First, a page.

2014

Viewing Page 5 of 12 | Showing Results 41 - 50 of 112

KING 5 HealthLink Profiles Focused Ultrasound Research at Swedish

August 28, 2014

KING 5 TV’s HealthLink program recently aired a segment on a clinical trial being conducted at the Swedish Neuroscience Institute at its Cherry Hill hospital. The study is examining the use of a novel, noninvasive approach to treating brain disorders using focused ultrasound. The concept is appealing to clinicians, as it could provide patients with a less invasive treatment option.

The KING 5 story examines the technology’s application for the treatment of essential tremor, one of the most common movement disorders. Swedish Neuroscience Institute is also studying focused ultrasound for the treatment of Parkinson’s disease and brain tumors.

Per Oral Endoscopic Myotomy (POEM) for achalasia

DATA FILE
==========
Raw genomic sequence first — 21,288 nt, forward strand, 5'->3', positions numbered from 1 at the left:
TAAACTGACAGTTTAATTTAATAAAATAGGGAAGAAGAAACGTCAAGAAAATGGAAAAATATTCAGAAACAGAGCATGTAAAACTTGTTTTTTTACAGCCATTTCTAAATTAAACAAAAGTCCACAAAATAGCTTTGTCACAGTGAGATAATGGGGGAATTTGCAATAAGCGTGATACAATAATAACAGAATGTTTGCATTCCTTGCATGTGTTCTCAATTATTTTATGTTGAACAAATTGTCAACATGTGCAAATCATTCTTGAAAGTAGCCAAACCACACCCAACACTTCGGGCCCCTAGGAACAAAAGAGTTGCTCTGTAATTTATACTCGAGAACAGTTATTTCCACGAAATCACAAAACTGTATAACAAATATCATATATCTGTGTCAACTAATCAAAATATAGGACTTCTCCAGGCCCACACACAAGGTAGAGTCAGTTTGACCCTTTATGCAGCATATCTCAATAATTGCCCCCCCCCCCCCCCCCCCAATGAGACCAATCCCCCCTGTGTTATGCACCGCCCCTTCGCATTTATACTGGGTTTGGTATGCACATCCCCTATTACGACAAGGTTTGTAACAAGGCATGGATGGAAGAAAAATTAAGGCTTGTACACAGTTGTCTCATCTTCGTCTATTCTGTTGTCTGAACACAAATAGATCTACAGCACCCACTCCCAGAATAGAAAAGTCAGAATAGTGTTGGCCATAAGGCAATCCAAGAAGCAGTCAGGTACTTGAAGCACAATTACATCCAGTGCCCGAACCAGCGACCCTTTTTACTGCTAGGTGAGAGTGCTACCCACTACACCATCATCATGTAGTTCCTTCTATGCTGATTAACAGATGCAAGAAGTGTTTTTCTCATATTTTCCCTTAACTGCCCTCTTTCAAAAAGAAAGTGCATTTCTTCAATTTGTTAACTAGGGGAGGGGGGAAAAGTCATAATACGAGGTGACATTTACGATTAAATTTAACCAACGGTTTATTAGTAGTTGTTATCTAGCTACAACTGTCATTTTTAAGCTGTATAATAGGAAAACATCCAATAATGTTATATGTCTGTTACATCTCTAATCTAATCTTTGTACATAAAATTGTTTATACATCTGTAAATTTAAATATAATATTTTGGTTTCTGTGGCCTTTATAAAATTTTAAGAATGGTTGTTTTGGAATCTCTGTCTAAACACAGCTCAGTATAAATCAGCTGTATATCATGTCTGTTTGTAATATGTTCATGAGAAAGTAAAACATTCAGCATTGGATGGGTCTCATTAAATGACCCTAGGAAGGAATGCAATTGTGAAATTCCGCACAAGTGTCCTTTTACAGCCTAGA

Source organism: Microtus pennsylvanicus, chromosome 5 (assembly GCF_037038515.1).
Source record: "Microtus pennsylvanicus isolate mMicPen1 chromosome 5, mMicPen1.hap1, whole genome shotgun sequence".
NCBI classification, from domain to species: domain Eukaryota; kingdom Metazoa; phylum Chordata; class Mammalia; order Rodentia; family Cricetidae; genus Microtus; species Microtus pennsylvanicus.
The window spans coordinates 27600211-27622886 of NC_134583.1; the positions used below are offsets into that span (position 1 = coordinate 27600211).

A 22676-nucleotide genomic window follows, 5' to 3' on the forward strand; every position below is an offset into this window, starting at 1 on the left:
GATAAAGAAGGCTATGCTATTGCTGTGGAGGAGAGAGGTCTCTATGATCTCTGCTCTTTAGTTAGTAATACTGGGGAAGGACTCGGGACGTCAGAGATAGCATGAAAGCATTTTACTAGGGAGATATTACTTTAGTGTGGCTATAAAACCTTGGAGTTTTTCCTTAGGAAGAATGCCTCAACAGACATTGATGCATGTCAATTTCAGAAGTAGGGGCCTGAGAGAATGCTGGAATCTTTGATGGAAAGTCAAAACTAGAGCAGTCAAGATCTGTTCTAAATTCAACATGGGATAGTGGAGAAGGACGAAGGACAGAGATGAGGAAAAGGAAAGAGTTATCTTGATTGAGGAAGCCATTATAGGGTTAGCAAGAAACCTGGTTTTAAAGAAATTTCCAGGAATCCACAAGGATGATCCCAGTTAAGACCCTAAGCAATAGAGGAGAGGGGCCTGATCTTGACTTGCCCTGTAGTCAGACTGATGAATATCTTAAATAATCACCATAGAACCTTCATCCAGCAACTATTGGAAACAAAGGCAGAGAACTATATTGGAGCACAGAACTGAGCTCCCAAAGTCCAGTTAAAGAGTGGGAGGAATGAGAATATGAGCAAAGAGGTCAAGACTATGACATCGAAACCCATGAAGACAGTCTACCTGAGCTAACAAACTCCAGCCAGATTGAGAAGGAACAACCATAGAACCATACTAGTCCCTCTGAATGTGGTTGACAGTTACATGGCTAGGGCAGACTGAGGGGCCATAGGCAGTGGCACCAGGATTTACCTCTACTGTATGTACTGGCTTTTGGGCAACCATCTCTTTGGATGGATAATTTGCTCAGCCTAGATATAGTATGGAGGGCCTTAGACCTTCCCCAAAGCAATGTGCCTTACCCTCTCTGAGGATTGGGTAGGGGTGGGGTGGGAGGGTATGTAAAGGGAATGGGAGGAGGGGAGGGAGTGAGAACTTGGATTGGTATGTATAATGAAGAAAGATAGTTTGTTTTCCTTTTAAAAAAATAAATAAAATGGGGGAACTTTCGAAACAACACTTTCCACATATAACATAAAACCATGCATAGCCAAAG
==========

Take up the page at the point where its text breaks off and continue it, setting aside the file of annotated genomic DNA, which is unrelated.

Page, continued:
August 25, 2014

P.O.E.M. has come to Seattle at Swedish Medical Center. No, not the kind that rhymes but one that is elegant in its own way. Per Oral Endoscopic Myotomy or POEM is relatively new procedure used in the treatment of achalasia, which is a disorder of the esophagus due to degeneration of the nerve network within the walls of the esophagus. The diseases leaves patients with little propulsive power to push food toward and into the stomach as well as causing the “valve” at the top of the stomach to remain closed. This makes it difficult for patients to eat or drink. Patients may need to drink a lot of fluid to get food to pass into the stomach whereas others may feel pain or discomfort after eating and still others may have undigested food come up many hours after eating or when lying down.

Statement on Swedish Edmonds Construction Accident

August 20, 2014